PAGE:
The scandal at the University of North Carolina at Chapel Hill is principally about academic dishonesty. But it highlights an institutional failure at almost all American colleges that dissuades students from pursuing the best career possible. Some academic departments systematically inflate students’ grades. And many of those departments give students the least rigorous preparation for the labor market.
Part of college is learning what you’re good at. Students use freshman-year courses to gauge their interest and aptitude in different majors. A student who receives an A in writing and a B in calculus might conclude that she’s a better writer than mathematician. But what if she actually earned the average grade in both courses?
Plenty of students who start in difficult fields such as math decide to scale back their ambitions. That’s fine if it’s a personal choice–but not if they’re doing so because they got deceptive messages from their graders.
The latest research also suggests that there could be more subtle problems at work, like the proliferation of grade inflation in the humanities and social sciences, which provides another incentive for students to leave STEM majors. It is no surprise that grades are lower in math and science, where the answers are clear-cut and there are no bonus points for flair. Professors also say they are strict because science and engineering courses build on one another, and a student who fails to absorb the key lessons in one class will flounder in the next.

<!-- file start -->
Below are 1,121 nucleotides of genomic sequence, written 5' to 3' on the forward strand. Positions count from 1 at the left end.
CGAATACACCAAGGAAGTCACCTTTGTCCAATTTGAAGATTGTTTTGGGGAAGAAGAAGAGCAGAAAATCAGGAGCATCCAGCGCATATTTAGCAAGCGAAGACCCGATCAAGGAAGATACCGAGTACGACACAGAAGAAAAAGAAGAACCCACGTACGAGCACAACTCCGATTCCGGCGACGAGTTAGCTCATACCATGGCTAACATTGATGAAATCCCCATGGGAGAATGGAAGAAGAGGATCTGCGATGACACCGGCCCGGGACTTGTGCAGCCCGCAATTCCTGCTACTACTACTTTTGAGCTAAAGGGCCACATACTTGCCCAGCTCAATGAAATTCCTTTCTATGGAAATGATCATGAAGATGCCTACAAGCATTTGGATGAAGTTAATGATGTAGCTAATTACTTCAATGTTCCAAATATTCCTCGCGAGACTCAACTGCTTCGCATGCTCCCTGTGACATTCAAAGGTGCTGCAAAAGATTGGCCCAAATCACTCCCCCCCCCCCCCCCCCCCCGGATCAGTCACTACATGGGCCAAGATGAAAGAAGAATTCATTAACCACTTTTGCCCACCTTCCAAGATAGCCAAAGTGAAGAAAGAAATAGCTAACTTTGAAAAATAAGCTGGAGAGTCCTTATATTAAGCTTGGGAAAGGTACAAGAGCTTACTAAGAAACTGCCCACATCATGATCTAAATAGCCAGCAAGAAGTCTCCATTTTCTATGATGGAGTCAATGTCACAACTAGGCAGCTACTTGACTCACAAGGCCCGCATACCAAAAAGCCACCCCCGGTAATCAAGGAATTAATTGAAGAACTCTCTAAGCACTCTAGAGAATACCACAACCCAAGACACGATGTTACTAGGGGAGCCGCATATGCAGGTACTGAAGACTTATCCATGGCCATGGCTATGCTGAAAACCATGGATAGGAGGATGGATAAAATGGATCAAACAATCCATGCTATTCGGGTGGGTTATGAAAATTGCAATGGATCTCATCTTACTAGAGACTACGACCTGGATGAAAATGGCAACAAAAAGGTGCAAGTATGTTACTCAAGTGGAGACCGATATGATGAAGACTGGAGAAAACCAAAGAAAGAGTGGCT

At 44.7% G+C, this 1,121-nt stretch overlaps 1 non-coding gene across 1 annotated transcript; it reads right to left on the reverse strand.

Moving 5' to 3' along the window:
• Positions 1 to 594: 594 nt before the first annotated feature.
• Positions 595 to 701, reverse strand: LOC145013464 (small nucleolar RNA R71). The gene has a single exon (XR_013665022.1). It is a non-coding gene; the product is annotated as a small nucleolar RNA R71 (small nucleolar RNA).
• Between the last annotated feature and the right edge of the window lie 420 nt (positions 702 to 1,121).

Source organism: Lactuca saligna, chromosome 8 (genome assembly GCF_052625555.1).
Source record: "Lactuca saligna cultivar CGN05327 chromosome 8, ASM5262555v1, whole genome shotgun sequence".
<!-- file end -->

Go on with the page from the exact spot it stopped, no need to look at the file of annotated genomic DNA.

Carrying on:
After studying nearly a decade of transcripts at one college, Kevin Rask, then a professor at Wake Forest University, concluded last year that the grades in the introductory math and science classes were among the lowest on campus. The chemistry department gave the lowest grades over all, averaging 2.78 out of 4, followed by mathematics at 2.90. Education, language and English courses had the highest averages, ranging from 3.33 to 3.36.
Ben Ost, a doctoral student at Cornell, found in a similar study that STEM students are both “pulled away” by high grades in their courses in other fields and “pushed out” by lower grades in their majors.